Do yourself and Xbox LIVE a favour. Go and tell Microsoft not to kill Inside Xbox in Europe. Go ahead, it'll only take a second. I'll wait right here.
Done? Good. If you're already au fait with the Inside Xbox situation, grand. If you're not and didn't read the text to which you've already put your signature, let me break it down for you:
1. The US version of Inside Xbox has been canned.
2. The European version might go the same way.
3. You've given me power of attorney.
Except not the last one. I'd only have used it to sign a petition to tell Microsoft not to kill Inside Xbox in Europe on your behalf so what, really, would be the point.
Inside Xbox US, as fronted by Major Nelson, has already gone quietly into that good night, scrapped by Microsoft in favour of third-party content. Now Europe's equivalent, as fronted by MrPointyHead and Farrantula, is on the same chopping block, and it'd be a crying goddamn shame if we lost that as well.
The channel's flagship shows, SentUAMessage and The Nexus, are smarter and funnier and more ambitious than platform-holder-funded video has any business being. If you've never caught them, maybe because the dashboard now buries them under menu tiles and squeezes them between ad tiles, go and watch some old episodes. (Watch some really old ones and you'll see me. That's where I cut my video presenter teeth, gnawing away on season three of SUAM.)
This is great community engagement and great entertainment and if you own an Xbox you should be in a spitting rage that Microsoft wants to TAKE FREE ENTERTAINMENT AWAY FROM YOU. Doesn't that sound like something you should be mad about? It is something I am mad about on your behalf. You're welcome.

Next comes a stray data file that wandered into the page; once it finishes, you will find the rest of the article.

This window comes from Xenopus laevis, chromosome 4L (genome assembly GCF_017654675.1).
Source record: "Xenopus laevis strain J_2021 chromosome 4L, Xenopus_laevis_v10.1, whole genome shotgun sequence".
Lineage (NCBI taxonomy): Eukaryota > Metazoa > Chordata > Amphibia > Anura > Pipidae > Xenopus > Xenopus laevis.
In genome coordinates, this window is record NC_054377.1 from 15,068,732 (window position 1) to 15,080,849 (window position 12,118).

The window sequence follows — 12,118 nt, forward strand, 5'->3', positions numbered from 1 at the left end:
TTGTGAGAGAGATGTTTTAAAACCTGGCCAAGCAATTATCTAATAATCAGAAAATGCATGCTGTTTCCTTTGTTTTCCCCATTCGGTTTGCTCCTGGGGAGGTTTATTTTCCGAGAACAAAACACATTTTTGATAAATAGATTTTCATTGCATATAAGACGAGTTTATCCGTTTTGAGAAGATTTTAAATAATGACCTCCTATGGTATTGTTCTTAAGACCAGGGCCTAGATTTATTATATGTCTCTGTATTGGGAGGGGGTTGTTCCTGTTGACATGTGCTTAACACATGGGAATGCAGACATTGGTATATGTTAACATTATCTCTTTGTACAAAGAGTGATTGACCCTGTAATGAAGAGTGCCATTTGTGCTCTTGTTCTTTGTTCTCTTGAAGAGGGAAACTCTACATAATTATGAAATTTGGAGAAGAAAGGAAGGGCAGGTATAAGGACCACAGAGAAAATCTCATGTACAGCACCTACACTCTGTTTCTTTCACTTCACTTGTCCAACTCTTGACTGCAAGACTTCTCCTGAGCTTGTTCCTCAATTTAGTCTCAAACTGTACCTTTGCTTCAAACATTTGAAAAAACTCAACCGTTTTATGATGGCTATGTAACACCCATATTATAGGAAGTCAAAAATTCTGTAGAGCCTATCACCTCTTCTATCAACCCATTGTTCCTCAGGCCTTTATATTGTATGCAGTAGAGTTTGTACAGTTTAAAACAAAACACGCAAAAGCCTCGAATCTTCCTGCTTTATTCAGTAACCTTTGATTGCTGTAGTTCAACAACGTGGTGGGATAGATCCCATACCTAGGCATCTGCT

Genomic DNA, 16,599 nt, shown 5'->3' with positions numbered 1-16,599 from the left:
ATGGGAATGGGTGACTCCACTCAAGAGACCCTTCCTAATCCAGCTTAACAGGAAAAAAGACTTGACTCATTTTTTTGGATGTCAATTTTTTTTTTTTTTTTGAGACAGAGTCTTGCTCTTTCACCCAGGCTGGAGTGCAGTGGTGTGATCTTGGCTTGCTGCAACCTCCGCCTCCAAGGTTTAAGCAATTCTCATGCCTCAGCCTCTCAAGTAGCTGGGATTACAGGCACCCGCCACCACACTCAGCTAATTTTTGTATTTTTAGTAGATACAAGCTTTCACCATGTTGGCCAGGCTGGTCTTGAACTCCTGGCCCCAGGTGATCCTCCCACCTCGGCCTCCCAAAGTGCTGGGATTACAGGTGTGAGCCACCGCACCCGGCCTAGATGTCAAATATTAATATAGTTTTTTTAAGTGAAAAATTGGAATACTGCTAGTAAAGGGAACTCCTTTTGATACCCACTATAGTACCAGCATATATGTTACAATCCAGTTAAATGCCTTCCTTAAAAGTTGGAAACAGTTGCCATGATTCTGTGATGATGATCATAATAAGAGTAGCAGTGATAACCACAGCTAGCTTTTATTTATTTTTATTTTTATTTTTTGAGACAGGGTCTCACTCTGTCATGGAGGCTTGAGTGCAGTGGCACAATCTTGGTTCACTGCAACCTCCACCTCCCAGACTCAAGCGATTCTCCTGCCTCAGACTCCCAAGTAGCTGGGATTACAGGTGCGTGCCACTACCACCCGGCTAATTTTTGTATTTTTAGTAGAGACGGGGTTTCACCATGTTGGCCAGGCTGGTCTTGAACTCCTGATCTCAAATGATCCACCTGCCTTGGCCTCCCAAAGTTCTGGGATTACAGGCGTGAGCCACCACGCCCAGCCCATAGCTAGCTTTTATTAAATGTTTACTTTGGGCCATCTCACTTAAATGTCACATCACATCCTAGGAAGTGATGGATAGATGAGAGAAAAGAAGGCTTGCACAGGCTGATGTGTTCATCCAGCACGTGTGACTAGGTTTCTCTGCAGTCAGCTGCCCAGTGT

PROBLEM: My dad said somebody at the cafeteria ordered too many potatoes so everybody has to do a Science project on potatoes now for Take Your Daughter to Work Day and lunch will be french fries. Mr Johnson said we could use as Many Potatoes as we liked for our project But I'm only going to use one. I asked my dad if I could do a different project because I already did a potato Battery project in class last year and he said no, Mr. Johnson would get mad.
[My PotatOS Science Kit arrived. Video to follow]
So we're holding publishers to account for hyperbolic taglines now? Great, good, okay. Literally the FIRST TWO games within wildly flailing grabbing distance of my desk* are Kingdoms of Amalur ("Continuously evolve your character class to your style with the revolutionary new Destiny system"), whose new Destiny system profoundly FAILED to effect a forcible overthrow OR 360-degree rotation of character customisation, and Operation Raccoon City ("All roads lead to hell"), in which only SOME roads led to a place of eternal suffering and OTHERS were just the street behind the police station to the indoor carpark.
*Mark I spilled your coffee
Assassin Creed III's creative designer Alex Hutchinson says a lady protagonist wasn't plausible in his game because the history of the American Revolution was a sausage party (a "history of men", if you prefer). He says because every scene is packed with bros in powdered wigs, players "would stop believing" in a female assassin, since she couldn't convincingly sneak around or blend with crowds.
That's as maybe*, but you wonder if it doesn't also dodge the more straightforward commercial rationale: more people still want to play as men than as women and/or gamemakers still believe this to be the case.
Though Hutchinson says "I think lots of people want [a female lead]", there's probably lots more happiest with a hero. For all the attention given to Mass Effect's lady Shepard, less than a fifth of players go FemShep, and Activision's focus testing steers it well clear of games with women in lead roles ("lose the chick", if you prefer).
Historical accuracy and physical believability are but two of the tactful explanations for the way things are (preventing upskirts is another). And though historical accuracy and physical believability don't regularly top a designer's list of priorities, they could each well be a genuine concern.